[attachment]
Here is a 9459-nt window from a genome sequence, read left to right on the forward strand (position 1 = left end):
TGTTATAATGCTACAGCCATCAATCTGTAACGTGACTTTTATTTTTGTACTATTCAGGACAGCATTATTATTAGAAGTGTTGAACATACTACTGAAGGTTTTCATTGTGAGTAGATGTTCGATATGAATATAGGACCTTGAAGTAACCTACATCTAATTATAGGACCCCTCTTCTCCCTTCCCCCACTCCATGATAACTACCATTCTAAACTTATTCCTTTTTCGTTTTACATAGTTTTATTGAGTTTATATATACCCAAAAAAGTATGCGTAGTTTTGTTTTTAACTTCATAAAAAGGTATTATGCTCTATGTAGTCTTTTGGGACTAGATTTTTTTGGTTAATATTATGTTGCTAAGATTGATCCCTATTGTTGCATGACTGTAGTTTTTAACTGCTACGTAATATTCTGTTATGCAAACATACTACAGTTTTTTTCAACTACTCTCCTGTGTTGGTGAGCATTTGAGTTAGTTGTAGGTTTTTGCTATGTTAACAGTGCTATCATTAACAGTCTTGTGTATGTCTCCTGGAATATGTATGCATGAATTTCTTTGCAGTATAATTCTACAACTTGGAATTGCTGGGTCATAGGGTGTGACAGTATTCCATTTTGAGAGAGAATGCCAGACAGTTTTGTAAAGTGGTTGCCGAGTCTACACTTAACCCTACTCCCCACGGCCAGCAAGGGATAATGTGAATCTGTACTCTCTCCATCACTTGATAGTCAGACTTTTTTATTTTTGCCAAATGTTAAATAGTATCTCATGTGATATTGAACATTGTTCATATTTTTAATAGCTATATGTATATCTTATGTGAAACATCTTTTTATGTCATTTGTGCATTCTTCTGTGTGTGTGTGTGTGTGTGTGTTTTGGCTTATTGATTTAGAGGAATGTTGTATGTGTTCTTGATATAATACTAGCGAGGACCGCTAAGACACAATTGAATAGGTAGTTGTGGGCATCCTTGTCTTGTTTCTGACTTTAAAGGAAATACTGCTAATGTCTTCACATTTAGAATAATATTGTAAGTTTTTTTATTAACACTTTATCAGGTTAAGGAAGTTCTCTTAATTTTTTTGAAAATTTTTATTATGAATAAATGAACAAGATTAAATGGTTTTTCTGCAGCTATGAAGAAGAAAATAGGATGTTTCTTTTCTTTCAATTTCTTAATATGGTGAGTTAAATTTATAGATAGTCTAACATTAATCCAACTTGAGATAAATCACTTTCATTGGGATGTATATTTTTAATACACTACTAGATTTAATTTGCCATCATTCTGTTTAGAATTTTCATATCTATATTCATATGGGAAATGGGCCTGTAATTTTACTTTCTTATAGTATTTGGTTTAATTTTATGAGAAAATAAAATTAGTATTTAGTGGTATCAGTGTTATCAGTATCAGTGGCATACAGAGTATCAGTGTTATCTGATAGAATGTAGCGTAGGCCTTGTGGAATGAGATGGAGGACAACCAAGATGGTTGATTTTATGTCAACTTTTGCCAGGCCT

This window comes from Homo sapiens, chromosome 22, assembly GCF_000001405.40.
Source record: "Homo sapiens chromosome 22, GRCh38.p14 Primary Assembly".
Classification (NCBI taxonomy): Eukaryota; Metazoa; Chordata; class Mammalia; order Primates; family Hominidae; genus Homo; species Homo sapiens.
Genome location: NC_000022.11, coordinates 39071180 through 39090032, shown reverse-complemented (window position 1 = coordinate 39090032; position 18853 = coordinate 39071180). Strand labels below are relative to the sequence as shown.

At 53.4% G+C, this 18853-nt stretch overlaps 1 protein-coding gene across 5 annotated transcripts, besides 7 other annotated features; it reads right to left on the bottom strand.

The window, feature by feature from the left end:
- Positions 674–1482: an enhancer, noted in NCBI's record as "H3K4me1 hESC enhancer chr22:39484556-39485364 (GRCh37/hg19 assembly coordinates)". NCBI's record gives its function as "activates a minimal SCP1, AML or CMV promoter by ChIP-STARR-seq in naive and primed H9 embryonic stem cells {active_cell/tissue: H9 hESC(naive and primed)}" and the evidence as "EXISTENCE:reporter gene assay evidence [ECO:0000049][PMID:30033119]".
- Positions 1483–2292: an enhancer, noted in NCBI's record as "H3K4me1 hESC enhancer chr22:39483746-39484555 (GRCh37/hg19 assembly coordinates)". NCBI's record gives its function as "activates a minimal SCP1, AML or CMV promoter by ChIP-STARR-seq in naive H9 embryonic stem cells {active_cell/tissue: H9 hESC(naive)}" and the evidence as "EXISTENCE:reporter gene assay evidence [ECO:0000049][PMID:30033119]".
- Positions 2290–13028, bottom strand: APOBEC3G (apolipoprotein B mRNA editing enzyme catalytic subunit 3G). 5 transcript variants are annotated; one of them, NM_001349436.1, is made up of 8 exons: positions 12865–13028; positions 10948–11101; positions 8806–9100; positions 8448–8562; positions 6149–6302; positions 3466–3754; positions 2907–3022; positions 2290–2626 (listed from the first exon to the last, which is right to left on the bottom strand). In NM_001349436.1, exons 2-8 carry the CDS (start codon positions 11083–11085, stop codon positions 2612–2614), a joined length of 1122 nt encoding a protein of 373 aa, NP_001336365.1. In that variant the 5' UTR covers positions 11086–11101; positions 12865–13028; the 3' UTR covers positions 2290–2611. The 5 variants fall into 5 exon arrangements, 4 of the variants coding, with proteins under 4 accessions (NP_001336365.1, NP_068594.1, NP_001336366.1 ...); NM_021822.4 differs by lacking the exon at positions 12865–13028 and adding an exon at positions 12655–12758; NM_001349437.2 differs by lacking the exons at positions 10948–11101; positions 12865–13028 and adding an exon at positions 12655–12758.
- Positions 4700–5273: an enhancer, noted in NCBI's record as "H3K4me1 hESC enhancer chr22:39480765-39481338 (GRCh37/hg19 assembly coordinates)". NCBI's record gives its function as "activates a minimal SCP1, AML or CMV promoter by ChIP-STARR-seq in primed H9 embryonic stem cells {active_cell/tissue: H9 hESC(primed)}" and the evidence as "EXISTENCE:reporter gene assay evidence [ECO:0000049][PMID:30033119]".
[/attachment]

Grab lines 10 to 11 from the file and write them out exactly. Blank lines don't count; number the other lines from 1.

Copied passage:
- Positions 1483–2292: an enhancer, noted in NCBI's record as "H3K4me1 hESC enhancer chr22:39483746-39484555 (GRCh37/hg19 assembly coordinates)". NCBI's record gives its function as "activates a minimal SCP1, AML or CMV promoter by ChIP-STARR-seq in naive H9 embryonic stem cells {active_cell/tissue: H9 hESC(naive)}" and the evidence as "EXISTENCE:reporter gene assay evidence [ECO:0000049][PMID:30033119]".
- Positions 2290–13028, bottom strand: APOBEC3G (apolipoprotein B mRNA editing enzyme catalytic subunit 3G). 5 transcript variants are annotated; one of them, NM_001349436.1, is made up of 8 exons: positions 12865–13028; positions 10948–11101; positions 8806–9100; positions 8448–8562; positions 6149–6302; positions 3466–3754; positions 2907–3022; positions 2290–2626 (listed from the first exon to the last, which is right to left on the bottom strand). In NM_001349436.1, exons 2-8 carry the CDS (start codon positions 11083–11085, stop codon positions 2612–2614), a joined length of 1122 nt encoding a protein of 373 aa, NP_001336365.1. In that variant the 5' UTR covers positions 11086–11101; positions 12865–13028; the 3' UTR covers positions 2290–2611. The 5 variants fall into 5 exon arrangements, 4 of the variants coding, with proteins under 4 accessions (NP_001336365.1, NP_068594.1, NP_001336366.1 ...); NM_021822.4 differs by lacking the exon at positions 12865–13028 and adding an exon at positions 12655–12758; NM_001349437.2 differs by lacking the exons at positions 10948–11101; positions 12865–13028 and adding an exon at positions 12655–12758.